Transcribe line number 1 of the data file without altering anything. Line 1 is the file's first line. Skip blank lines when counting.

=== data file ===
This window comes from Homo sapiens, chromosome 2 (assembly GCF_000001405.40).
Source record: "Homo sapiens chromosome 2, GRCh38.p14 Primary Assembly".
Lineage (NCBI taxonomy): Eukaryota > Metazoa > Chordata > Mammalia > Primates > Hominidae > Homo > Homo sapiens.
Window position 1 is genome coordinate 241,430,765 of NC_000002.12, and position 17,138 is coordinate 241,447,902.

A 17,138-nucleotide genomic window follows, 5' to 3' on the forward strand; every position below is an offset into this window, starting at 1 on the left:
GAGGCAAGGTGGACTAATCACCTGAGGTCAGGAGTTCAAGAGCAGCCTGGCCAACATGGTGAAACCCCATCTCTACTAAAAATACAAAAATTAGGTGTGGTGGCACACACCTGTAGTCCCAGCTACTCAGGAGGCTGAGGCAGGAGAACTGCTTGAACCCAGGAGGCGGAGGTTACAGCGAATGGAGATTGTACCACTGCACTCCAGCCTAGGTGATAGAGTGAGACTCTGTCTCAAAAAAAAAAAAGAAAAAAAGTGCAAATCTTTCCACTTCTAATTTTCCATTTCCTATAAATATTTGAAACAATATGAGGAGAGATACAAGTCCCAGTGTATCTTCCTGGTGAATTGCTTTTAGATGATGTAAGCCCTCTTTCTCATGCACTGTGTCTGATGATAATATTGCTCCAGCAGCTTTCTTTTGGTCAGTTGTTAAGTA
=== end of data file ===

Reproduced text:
This window comes from Homo sapiens, chromosome 2 (assembly GCF_000001405.40).